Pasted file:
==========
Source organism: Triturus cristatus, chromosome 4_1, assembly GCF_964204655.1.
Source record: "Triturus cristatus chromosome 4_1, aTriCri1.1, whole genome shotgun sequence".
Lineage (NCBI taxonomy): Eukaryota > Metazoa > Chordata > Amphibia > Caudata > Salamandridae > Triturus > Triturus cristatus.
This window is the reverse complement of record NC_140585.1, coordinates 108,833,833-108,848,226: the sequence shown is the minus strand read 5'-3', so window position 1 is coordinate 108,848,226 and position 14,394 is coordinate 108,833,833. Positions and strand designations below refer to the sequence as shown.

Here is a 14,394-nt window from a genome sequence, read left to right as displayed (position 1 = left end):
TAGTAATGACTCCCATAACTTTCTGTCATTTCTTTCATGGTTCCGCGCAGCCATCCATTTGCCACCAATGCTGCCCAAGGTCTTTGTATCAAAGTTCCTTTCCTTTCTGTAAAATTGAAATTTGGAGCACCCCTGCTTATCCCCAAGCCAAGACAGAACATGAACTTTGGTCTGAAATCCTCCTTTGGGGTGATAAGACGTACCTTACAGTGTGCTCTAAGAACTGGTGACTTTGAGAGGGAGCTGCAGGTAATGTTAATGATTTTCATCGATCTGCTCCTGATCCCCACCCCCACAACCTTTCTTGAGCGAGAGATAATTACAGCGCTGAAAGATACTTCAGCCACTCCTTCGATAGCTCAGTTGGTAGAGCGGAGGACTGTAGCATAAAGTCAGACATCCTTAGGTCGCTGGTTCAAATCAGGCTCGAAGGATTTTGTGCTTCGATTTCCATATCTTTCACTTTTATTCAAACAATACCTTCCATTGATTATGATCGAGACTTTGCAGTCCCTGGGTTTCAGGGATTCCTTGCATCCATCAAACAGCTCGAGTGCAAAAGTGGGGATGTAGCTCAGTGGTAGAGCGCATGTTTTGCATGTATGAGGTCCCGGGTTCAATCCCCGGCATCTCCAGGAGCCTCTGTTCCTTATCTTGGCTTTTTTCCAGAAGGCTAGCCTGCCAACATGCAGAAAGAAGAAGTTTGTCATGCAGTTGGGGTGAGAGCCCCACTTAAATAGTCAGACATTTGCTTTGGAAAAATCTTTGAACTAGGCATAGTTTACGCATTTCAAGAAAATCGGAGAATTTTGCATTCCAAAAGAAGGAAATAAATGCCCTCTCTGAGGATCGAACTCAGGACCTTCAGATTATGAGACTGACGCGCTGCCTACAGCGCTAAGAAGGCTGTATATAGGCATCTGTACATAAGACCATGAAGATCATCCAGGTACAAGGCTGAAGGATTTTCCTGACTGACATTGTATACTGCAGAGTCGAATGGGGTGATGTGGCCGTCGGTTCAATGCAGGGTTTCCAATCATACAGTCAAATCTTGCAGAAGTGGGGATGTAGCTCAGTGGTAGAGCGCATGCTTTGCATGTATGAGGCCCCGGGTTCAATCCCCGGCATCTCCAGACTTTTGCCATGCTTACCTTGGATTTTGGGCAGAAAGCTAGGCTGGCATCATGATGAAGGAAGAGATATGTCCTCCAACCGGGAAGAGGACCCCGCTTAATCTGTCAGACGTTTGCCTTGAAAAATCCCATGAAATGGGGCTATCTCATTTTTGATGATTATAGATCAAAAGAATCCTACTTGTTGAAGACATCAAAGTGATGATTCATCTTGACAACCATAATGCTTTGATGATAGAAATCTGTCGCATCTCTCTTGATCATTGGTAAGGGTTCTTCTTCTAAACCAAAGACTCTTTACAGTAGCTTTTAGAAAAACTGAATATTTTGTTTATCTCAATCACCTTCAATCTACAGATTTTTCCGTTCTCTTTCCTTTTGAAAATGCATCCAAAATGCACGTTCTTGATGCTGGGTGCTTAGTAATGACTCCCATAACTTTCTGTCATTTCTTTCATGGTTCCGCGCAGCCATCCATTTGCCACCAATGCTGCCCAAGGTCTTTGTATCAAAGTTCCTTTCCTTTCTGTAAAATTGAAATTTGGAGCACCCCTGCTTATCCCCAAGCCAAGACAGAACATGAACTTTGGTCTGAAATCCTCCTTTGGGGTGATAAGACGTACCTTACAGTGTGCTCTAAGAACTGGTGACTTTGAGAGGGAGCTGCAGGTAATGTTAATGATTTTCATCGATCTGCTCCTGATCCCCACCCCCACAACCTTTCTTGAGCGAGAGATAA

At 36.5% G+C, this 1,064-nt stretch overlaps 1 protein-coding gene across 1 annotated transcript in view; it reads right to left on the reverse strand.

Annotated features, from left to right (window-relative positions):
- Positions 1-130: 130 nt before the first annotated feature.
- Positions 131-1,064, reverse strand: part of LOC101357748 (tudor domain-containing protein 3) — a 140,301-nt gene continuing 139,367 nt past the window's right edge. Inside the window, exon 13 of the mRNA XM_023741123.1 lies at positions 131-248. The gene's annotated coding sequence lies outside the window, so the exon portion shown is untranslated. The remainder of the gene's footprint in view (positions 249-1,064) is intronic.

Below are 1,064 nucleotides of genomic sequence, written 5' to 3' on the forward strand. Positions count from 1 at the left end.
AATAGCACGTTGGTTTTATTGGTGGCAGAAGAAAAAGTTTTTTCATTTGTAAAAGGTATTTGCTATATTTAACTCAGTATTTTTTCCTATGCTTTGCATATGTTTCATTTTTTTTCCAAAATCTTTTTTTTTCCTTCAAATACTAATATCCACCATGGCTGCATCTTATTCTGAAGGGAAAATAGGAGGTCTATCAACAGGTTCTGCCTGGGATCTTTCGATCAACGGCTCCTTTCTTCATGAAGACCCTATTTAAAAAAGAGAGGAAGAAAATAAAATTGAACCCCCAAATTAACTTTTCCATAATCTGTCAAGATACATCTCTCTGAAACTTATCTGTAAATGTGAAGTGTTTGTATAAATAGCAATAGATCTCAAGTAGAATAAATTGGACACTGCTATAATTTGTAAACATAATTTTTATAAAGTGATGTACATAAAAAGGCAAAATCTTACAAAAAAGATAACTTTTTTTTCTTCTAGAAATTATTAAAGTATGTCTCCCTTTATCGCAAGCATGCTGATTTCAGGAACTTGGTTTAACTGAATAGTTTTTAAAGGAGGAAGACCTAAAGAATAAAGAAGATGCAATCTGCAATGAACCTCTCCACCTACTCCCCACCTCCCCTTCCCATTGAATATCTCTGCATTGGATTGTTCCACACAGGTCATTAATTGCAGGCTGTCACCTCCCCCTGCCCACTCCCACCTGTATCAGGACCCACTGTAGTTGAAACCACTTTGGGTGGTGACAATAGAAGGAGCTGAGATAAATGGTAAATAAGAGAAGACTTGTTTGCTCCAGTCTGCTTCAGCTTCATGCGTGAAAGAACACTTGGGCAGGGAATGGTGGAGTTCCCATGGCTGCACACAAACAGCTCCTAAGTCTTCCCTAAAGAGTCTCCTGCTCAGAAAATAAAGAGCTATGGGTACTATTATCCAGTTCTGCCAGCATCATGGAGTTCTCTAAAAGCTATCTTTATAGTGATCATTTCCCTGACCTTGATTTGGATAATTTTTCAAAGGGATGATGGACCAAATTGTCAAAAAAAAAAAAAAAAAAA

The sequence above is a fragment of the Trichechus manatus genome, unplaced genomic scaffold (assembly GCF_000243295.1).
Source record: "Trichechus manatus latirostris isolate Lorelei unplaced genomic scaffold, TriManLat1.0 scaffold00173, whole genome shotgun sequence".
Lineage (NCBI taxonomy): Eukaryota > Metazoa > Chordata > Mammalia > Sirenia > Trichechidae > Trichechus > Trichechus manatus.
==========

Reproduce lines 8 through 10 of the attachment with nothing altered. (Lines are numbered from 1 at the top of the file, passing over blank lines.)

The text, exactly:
Annotated features, from left to right (window-relative positions):
- Positions 1-130: 130 nt before the first annotated feature.
- Positions 131-1,064, reverse strand: part of LOC101357748 (tudor domain-containing protein 3) — a 140,301-nt gene continuing 139,367 nt past the window's right edge. Inside the window, exon 13 of the mRNA XM_023741123.1 lies at positions 131-248. The gene's annotated coding sequence lies outside the window, so the exon portion shown is untranslated. The remainder of the gene's footprint in view (positions 249-1,064) is intronic.